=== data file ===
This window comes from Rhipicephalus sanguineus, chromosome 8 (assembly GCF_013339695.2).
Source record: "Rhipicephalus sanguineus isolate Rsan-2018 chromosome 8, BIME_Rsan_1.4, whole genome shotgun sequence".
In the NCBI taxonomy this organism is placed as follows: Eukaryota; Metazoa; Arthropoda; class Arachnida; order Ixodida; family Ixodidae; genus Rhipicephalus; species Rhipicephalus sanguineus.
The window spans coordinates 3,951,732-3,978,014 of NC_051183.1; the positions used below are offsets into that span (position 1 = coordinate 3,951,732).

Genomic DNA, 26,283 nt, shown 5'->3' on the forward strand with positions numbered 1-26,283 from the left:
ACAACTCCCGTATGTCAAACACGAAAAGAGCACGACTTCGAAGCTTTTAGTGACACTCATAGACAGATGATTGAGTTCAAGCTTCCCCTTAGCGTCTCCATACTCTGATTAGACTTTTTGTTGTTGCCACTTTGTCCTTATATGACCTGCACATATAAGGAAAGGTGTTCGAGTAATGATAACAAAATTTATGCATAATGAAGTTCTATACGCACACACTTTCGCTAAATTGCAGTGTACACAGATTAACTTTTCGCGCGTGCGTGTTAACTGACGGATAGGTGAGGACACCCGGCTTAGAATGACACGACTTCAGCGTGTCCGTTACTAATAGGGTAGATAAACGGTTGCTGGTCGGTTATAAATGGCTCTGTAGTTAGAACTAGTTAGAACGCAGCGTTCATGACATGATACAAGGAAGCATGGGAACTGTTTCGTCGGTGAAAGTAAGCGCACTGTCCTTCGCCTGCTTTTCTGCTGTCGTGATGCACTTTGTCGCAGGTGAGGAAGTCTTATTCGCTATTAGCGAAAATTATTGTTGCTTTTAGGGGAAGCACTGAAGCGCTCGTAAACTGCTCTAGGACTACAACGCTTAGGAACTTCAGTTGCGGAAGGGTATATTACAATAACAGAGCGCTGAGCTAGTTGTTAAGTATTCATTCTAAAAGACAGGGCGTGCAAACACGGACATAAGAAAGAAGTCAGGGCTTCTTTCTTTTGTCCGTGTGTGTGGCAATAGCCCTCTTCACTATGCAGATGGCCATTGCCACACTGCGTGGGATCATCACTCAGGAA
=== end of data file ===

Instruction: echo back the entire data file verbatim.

This window comes from Rhipicephalus sanguineus, chromosome 8 (assembly GCF_013339695.2).
Source record: "Rhipicephalus sanguineus isolate Rsan-2018 chromosome 8, BIME_Rsan_1.4, whole genome shotgun sequence".
In the NCBI taxonomy this organism is placed as follows: Eukaryota; Metazoa; Arthropoda; class Arachnida; order Ixodida; family Ixodidae; genus Rhipicephalus; species Rhipicephalus sanguineus.
The window spans coordinates 3,951,732-3,978,014 of NC_051183.1; the positions used below are offsets into that span (position 1 = coordinate 3,951,732).

Genomic DNA, 26,283 nt, shown 5'->3' on the forward strand with positions numbered 1-26,283 from the left:
ACAACTCCCGTATGTCAAACACGAAAAGAGCACGACTTCGAAGCTTTTAGTGACACTCATAGACAGATGATTGAGTTCAAGCTTCCCCTTAGCGTCTCCATACTCTGATTAGACTTTTTGTTGTTGCCACTTTGTCCTTATATGACCTGCACATATAAGGAAAGGTGTTCGAGTAATGATAACAAAATTTATGCATAATGAAGTTCTATACGCACACACTTTCGCTAAATTGCAGTGTACACAGATTAACTTTTCGCGCGTGCGTGTTAACTGACGGATAGGTGAGGACACCCGGCTTAGAATGACACGACTTCAGCGTGTCCGTTACTAATAGGGTAGATAAACGGTTGCTGGTCGGTTATAAATGGCTCTGTAGTTAGAACTAGTTAGAACGCAGCGTTCATGACATGATACAAGGAAGCATGGGAACTGTTTCGTCGGTGAAAGTAAGCGCACTGTCCTTCGCCTGCTTTTCTGCTGTCGTGATGCACTTTGTCGCAGGTGAGGAAGTCTTATTCGCTATTAGCGAAAATTATTGTTGCTTTTAGGGGAAGCACTGAAGCGCTCGTAAACTGCTCTAGGACTACAACGCTTAGGAACTTCAGTTGCGGAAGGGTATATTACAATAACAGAGCGCTGAGCTAGTTGTTAAGTATTCATTCTAAAAGACAGGGCGTGCAAACACGGACATAAGAAAGAAGTCAGGGCTTCTTTCTTTTGTCCGTGTGTGTGGCAATAGCCCTCTTCACTATGCAGATGGCCATTGCCACACTGCGTGGGATCATCACTCAGGAA